The quality of the fuel and oil used in T4F engines is critical. These new engines are designed to run on ultra-low-sulfur diesel and low-ash oil. Older mixes of off-road diesel don’t burn clean enough and cause issues with these engines injection systems and fuel management systems.
The biggest enemy to T4F engines is water. These new high-pressure fuel systems deliver fuel at almost a molecular level. The fuel pump and turbocharger might depend on the fuel for lubrication, and when water is introduced into the system, the results can be costly. So, it’s important to keep fuel clean throughout the fueling process. Whenever possible, avoid the use of gas cans because they can be compromised by water and dirt. And, keep your fuel supply tanks clean.
If an engine malfunctions and you suspect it is related to fuel, take fuel samples immediately.
Fuel water separator
Any product with a 49-hp diesel engine and above will be equipped with a fuel water separator. It is important for operators to be pay attention to the warning indicator light that illuminates when the separator is 70 percent full and have them drain the separator on a daily basis.
The exhaust system on T4F engines is more robust and heavier than mufflers and catalytic converters on older products, and clamps and mounting brackets should be visibly inspected on a regular basis. Vibration can loosen up clamps, and unnoticed, it could lead to an expensive repair.
Depending on the size and make of the T4F engine, aerials might have a diesel particular filter (DPF), which will occasionally have to perform a regeneration process to burn off particle matter trapped in the DPF.
For some machines, enough heat is generated to clear the DPF through passive regeneration and does not impact machine operation. Low-duty cycle machines require active regeneration, requiring the operator to park a machine while it goes through a full manual regeneration.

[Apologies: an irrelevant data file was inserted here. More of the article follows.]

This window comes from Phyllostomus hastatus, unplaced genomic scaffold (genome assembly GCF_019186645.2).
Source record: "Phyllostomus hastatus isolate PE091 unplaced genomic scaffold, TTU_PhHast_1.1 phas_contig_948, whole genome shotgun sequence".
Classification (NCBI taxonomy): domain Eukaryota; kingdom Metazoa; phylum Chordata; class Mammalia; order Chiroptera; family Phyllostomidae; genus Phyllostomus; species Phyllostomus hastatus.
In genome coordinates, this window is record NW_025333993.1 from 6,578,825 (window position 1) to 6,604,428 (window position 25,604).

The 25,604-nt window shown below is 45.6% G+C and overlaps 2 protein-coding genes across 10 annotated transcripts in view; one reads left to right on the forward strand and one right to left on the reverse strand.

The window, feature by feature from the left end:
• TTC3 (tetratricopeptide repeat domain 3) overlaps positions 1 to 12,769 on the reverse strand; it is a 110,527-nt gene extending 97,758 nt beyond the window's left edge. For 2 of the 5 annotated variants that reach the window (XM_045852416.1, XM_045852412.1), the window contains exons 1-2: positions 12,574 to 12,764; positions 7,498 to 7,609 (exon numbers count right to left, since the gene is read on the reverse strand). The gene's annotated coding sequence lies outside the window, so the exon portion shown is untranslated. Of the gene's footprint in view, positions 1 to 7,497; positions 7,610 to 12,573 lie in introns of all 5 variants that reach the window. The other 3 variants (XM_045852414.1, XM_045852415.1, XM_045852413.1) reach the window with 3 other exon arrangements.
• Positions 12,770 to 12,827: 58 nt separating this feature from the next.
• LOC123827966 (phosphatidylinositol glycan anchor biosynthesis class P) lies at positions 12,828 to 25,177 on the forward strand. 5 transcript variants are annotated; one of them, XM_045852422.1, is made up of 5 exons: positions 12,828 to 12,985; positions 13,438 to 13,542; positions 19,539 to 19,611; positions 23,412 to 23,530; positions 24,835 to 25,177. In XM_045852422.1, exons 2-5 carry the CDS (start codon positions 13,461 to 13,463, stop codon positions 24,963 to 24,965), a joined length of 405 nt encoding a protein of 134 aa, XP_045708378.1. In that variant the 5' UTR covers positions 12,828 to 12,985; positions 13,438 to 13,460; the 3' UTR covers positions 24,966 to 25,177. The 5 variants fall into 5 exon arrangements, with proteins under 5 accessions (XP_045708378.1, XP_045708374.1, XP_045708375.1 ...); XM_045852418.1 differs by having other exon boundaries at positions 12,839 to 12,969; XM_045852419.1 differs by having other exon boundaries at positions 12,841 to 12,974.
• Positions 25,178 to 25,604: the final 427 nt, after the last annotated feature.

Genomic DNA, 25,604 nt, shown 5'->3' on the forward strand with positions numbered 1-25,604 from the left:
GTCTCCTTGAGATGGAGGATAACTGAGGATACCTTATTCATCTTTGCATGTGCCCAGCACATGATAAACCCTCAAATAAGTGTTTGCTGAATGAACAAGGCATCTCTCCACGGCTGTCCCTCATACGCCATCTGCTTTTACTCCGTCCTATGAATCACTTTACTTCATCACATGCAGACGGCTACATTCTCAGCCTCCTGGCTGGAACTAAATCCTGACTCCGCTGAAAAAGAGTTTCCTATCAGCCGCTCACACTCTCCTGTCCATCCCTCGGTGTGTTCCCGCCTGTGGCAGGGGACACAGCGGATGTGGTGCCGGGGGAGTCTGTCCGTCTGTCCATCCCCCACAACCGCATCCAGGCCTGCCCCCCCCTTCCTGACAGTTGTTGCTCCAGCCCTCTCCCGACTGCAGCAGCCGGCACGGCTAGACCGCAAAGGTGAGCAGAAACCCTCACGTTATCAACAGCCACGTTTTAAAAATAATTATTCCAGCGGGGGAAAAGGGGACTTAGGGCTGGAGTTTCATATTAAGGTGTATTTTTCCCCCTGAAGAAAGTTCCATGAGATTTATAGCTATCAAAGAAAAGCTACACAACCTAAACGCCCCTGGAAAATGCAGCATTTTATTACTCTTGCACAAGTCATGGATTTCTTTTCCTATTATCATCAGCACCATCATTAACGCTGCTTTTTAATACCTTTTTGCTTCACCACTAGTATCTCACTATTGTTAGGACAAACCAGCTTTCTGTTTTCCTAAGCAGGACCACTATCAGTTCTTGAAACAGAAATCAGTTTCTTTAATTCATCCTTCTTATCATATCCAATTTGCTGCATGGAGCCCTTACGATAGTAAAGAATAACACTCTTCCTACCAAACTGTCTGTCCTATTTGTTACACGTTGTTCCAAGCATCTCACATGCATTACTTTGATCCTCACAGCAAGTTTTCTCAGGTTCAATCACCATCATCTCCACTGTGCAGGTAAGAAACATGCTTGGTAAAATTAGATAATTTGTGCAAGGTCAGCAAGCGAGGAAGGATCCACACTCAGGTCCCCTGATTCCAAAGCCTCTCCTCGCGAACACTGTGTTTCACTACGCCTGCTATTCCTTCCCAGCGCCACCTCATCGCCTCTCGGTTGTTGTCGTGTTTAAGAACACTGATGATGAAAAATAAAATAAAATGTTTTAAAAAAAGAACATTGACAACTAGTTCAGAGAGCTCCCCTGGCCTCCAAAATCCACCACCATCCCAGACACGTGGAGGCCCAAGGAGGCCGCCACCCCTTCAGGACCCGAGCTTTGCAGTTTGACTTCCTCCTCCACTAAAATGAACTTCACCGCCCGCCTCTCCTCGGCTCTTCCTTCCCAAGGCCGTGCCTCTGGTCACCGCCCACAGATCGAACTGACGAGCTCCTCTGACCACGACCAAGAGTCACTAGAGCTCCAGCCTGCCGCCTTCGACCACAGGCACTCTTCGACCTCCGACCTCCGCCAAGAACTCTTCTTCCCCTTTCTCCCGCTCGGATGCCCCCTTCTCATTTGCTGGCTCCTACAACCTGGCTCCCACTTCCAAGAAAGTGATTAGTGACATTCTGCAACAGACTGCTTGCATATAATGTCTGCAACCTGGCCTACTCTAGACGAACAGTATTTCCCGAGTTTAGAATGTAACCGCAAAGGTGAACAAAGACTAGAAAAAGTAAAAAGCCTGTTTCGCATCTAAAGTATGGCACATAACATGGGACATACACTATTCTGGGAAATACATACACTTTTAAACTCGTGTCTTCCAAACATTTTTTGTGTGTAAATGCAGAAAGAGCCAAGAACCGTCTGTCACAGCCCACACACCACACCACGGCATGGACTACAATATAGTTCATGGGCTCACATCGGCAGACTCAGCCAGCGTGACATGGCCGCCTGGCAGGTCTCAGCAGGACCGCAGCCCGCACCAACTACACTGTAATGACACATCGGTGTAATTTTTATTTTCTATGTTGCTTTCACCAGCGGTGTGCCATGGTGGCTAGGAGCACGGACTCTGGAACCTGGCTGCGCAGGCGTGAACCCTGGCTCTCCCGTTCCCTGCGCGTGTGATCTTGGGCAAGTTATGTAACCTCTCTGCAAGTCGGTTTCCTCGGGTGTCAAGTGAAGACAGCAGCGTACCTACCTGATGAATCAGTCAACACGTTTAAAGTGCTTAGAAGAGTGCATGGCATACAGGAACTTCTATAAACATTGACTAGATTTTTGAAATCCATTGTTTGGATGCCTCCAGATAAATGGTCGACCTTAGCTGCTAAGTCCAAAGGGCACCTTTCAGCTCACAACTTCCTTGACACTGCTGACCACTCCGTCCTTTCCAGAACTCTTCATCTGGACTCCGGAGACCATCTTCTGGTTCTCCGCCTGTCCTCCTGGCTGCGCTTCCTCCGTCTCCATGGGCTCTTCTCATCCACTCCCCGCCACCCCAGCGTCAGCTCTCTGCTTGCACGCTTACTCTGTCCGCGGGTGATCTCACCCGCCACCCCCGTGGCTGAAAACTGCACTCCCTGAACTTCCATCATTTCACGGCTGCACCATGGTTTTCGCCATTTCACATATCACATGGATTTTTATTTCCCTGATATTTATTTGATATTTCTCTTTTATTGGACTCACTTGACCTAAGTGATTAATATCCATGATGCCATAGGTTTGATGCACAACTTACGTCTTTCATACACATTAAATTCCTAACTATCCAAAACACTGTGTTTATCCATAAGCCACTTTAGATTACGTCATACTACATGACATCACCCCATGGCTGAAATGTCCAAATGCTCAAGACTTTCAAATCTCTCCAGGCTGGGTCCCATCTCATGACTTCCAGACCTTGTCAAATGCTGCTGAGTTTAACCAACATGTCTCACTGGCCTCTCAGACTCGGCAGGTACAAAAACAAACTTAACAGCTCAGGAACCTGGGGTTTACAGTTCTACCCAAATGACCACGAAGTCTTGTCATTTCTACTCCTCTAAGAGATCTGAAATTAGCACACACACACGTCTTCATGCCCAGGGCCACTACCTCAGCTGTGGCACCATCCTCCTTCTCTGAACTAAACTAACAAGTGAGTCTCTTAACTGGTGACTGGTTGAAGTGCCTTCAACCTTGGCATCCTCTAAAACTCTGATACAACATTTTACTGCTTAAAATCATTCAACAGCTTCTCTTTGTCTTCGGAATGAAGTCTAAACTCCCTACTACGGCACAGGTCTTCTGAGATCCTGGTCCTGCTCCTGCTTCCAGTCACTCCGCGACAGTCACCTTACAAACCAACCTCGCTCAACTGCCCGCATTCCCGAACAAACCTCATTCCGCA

Whether your aerials perform passive or active regeneration, it’s important to complete the process. Failure to do so will result in machine derating or shutting down to protect the system.
Diesel emissions fluid
If the aerial is equipped with a diesel emissions fluid (DEF) tank, make sure operators are checking the levels on a daily basis. DEF is a colorless, nonhazardous chemical that has been incorporated in most 75-hp engines and higher to help meet Tier 4 emission standards. And, failure to refill DEF will lead to the machine derating or shutting down.
Pay attention to any dashboard or operator panel warning lights and take immediate action.
Familiarize yourself with recommended service intervals outlined in your aerial’s owners’ manual. Most T4F models have extended intervals when compared to older machines. Do not push filter life; these engines do not tolerate stretching service intervals
The EPA put the burden of complying on the manufacturer, which means OEMs are responsible for ensuring aerial equipment meets emission standards. This is why it’s imperative to only have certified mechanics working on these motors. Engine OEMs do offer courses for rental service technicians to become certified, something you might want to consider. With proper training, engine manufacturers will give you more access to equipment and permission to reading and resetting default codes, saving time and money.